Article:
IFC: How would you describe Neurotica to a fancy network executive you met in an elevator?
Jenny: Neurotica is about a plucky Dominatrix with OCD trying to save her small-town dungeon.
IFC: How would you describe Neurotica to a drunk friend of a friend you met in a bar?
Jenny: Neurotica is about a plucky Dominatrix with OCD trying to save her small-town dungeon. You’re great. We should get coffee sometime. I’m not just saying that. I know other people just say that sometimes but I really feel like we’re going to be friends, you know? Here, what’s your number, I’ll call you so you can have my number!
IFC: What’s your comedy origin story?
Jenny: Since I was a kid I’ve dealt with severe OCD and anxiety. Comedy has always been one of the ways I’ve dealt with that. I honestly just want to help make people feel happy for a few minutes at a time.
IFC: What was the genesis of Neurotica?
Jenny: I’m pretty sure it was a title-first situation. I was coming up with ideas to pitch to a production company a million years ago (this isn’t hyperbole; I am VERY old) and just wrote down “Neurotica”; then it just sort of appeared fully formed. “Neurotica? Oh it’s an over-the-top romantic comedy about a Dominatrix with OCD, of course.” And that just happened to hit the buttons of everything I’m fascinated by.
IFC: How would you describe Ivy?
Jenny: Ivy is everything I love in a comedy character – she’s tenacious, she’s confident, she’s sweet, she’s a big wonderful weirdo.
IFC: How would Ivy’s clientele describe her?
Jenny: Open-minded, caring, excellent aim.
IFC: Why don’t more small towns have local dungeons?
Jenny: How do you know they don’t?
IFC: What are the pros and cons of joining a chain mega dungeon?
Jenny: You can use any of their locations but you’ll always forget you have a membership and in a year you’ll be like “jeez why won’t they let me just cancel?”
IFC: Mouths are gross! Why is that?
Jenny: If you had never seen a mouth before and I was like “it’s a wet flesh cave with sharp parts that lives in your face”, it would sound like Cronenberg-ian body horror. All body parts are horrifying. I’m kind of rooting for the singularity, I’d feel way better if I was just a consciousness in a cloud.
See the whole season of Neurotica right now on IFC’s Comedy Crib.
Thoughts like those are normal. After all, we tend to remember lasting psychological trauma more vividly than fleeting joy. But if you dig deep, you’ll rediscover that the ’90s gave us so much to fondly revisit. Consider the four pillars of true ’90s culture.
We all pretended to hate them, but watch us come alive at a karaoke bar when “I Want It That Way” comes on. Arguably more influential than Brit Pop and Grunge put together, because hello – Justin Timberlake. He’s a legitimate cultural gem.
Adam Sandler is just behind The Simpsons in terms of his influence on humor. Somehow his man-child schtick didn’t get old until the aughts, and his success in that arena ushered in a wave of other man-child movies from fellow ’90s comedians. RIP Chris Farley (and WTF Rob Schneider).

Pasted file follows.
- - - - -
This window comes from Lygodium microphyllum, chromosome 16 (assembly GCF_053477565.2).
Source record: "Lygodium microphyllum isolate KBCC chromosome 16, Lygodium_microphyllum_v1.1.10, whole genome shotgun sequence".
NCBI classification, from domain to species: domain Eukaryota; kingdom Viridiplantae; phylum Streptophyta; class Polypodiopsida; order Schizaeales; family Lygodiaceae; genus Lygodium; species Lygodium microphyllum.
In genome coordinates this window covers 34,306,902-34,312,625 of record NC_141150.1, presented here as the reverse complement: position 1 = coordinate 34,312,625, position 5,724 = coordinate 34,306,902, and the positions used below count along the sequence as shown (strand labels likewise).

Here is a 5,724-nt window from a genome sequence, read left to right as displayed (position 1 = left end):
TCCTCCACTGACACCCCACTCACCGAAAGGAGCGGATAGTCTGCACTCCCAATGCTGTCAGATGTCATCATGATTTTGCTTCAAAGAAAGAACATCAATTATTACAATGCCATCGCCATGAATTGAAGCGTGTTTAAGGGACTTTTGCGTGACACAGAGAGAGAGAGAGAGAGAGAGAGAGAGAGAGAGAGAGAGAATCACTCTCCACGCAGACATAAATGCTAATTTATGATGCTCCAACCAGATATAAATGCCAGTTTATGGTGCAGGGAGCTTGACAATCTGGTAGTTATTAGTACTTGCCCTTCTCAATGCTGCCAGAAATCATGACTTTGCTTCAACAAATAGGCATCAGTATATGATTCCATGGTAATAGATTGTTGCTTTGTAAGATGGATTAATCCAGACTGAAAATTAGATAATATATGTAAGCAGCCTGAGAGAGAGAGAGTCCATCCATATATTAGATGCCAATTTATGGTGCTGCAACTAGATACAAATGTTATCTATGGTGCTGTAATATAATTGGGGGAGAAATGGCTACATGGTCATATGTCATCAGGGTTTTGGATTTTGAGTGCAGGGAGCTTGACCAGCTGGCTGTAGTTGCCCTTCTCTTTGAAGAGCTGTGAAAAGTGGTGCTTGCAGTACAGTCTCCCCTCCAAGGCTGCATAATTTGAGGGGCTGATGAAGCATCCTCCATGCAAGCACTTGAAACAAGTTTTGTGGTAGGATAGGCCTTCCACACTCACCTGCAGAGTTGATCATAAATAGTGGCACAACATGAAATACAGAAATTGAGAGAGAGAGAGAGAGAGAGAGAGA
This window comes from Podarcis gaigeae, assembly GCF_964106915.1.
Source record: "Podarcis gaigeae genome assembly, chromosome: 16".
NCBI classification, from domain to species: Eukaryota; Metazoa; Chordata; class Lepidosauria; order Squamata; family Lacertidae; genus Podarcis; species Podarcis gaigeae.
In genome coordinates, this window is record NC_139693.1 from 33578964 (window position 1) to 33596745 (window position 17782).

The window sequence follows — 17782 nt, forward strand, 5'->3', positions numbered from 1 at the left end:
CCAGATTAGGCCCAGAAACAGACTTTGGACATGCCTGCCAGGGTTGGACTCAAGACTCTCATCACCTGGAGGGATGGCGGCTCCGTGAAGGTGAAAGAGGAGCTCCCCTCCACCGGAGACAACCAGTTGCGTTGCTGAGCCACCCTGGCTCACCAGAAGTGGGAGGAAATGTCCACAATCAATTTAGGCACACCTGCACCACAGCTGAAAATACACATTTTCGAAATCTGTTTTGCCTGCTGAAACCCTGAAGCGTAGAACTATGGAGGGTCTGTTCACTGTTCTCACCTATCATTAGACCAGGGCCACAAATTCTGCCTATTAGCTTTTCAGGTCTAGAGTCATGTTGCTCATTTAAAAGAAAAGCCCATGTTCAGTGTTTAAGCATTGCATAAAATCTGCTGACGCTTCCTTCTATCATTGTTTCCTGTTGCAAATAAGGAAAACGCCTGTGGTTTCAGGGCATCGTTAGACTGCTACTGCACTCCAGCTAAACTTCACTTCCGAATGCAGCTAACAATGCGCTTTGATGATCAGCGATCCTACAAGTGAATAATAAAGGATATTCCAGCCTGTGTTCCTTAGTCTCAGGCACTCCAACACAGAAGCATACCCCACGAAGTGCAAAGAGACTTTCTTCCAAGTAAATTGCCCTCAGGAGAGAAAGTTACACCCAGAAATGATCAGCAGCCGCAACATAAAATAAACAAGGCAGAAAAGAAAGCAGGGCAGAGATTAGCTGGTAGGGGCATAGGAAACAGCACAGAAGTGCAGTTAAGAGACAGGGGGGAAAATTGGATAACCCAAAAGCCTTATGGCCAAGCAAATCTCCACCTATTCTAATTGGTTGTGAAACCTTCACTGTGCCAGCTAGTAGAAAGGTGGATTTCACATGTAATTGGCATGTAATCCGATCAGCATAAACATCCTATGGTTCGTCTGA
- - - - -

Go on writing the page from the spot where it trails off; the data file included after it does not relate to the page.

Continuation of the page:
In horror, dramas, comedies, and everything in between: Troubled teens! Getting into trouble! Who couldn’t relate to their First World problems, plaid flannels, and lose grasp of the internet?
From the Coen Bros to Fincher to Tarantino, filmmakers on the verge of explosive popularity seemed interested in one thing: mind f*cking their audiences by putting characters in situations (and plot lines) beyond anyone’s control.
Feeling better about that walk down memory lane? Good. Enjoy the revival.
And revisit some important ’90s classics all this weekend during IFC’s ’90s Marathon. Check out the full schedule here.
In this crazy digital age, sometimes all we really want is to reach out and touch something. Maybe that’s why so many of us are still gung-ho about owning stuff on DVD. It’s tangible. It’s real. It’s tech from a bygone era that still feels relevant, yet also kitschy and retro. It’s basically vinyl for people born after 1990.
Inevitably we all have that friend whose love of the disc is so absolutely repellent that he makes the technology less appealing. “The resolution, man. The colors. You can’t get latitude like that on a download.” Go to hell, Tim.
Yes, Tim sucks, and you don’t want to be like Tim, but maybe he’s onto something and DVD is still the future. Here are some benefits that go beyond touch.
It’s Decor and Decorum
With DVDs and a handsome bookshelf you can show off your great taste in film and television without showing off your search history. Good for first dates, dinner parties, family reunions, etc.
Forget Public Wifi
Warm up that optical drive. No more awkwardly streaming episodes on shady free wifi!
Internet service goes down. It happens all the time. It could happen right now. Then what? Without a DVD on hand you’ll be forced to make eye contact with your friends and family. Or worse – conversation.
You can’t throw a download like a ninja star. Think about it.
If you’d like to experience the benefits DVD ownership yourself, Portlandia Season 7 is now available on DVD and Blue-Ray.